Rosy outlook comes with inflation warning

·3-min read

Economists at Australia's largest retail bank are predicting a robust economic outlook, but have also warned of a build-up in inflation pressures leading to the Reserve Bank lifting the cash rate before the end of 2022.

Commonwealth Bank of Australia's household spending intentions index rose by a strong 6.6 per cent in October, to be 4.4 per cent higher than a year earlier, as people were freed from COVID-19 restrictions.

Intended spending on travel soared by 52.7 per cent in the month.

"I think the reopening is going to see an increase in spending that is sustained well into 2022," CBA chief economist Stephen Halmarick told a webinar launching a revamp of the bank's spending intentions index.

"We do think we will get a build-up of some inflationary pressures next year ... moving up faster and more broadly than the Reserve Bank (believes)."

CBA expects underlying inflation will be around 2.5 per cent by the middle of next year - the mid-point of the RBA's two to three per cent target.

The central bank does not expect this to be reached until the end of 2023.

"November next year we have got the first rate hike," Mr Halmarick predicted.

The revamped index has expanded to 12 categories covering almost all consumer spending and is backed by the bank's transaction and loan application data covering 2.5 million households. It also uses publicly available Google Trends search activity.

The report's release coincided with the weekly ANZ-Roy Morgan consumer confidence index - another pointer to future household spending - which rose 0.6 per cent, the eighth gain in nine weeks.

"Since its recent low in early August, consumer confidence is up a touch over 10 per cent and is getting close to its long-run average," ANZ head of Australian economics David Plank said.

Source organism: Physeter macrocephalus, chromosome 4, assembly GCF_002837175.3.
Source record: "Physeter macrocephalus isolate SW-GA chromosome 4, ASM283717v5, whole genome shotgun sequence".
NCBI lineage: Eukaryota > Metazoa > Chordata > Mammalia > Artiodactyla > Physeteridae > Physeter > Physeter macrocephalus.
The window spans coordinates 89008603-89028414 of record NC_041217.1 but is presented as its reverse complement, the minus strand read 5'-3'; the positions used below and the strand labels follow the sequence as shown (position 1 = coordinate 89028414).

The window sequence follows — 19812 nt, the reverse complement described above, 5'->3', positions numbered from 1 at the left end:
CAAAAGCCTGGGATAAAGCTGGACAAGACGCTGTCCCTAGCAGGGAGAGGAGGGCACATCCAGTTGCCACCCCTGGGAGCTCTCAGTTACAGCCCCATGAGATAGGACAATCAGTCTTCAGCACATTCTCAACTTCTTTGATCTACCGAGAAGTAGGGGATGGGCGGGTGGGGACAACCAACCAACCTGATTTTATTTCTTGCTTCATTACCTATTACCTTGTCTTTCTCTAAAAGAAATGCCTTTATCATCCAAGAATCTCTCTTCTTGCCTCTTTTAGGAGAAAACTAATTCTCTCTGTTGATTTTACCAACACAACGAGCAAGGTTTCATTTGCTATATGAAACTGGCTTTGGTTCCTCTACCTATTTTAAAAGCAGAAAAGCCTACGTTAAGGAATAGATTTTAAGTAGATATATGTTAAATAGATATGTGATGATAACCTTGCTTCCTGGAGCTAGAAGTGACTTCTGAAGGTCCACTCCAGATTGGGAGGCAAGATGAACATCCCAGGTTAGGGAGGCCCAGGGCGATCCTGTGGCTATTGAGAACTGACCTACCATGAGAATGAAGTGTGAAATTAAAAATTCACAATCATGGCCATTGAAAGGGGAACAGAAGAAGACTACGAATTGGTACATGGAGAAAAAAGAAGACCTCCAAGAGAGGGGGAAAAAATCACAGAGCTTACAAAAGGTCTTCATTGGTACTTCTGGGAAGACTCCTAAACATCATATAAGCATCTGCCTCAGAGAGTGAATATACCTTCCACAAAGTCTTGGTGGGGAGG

These outcomes support Deloitte's annual retailers Christmas survey, which found 80 per cent of retailers are expecting to see sales grow this holiday period, 20 percentage points higher than in 2020.

"As the vaccine-led reopening and recovery takes hold and retailers welcome cashed-up customers back to their stores, they finally feel they have something to be optimistic about," Deloitte's David White said.

However, retailers still face some challenges, with more than half concerned about receiving sufficient stock for Christmas and nearly three-quarters worried that rising shipping costs will pressure their margins.

"Global supply chains have come under pressure as the world's consumers emerge from the pandemic, and Australia is not immune from the fallout," Mr White said.

National Australia Bank's business confidence index, also released on Tuesday, jumped 11 points to an index of 21 points.

"Confidence began to rebound last month as reopening plans were announced, and that continued in October as businesses saw those plans begin to become a reality," NAB chief economist Alan Oster said.

NAB's business conditions index also rose six points in October to 11 index points, rising back above its long-run average and with all its components rebounding.

"Conditions have held up fairly well through the lockdown period, but the resilience of businesses was beginning to wear thin in September," Mr Oster said.

"So it is pleasing to see a quick rebound in NSW with restrictions mostly lifted."

He said there is still scope for things to improve in coming months, particularly in Victoria, but overall it was an encouraging result.

A large improvement in forward orders provided further evidence of a strong rebound in economic activity.

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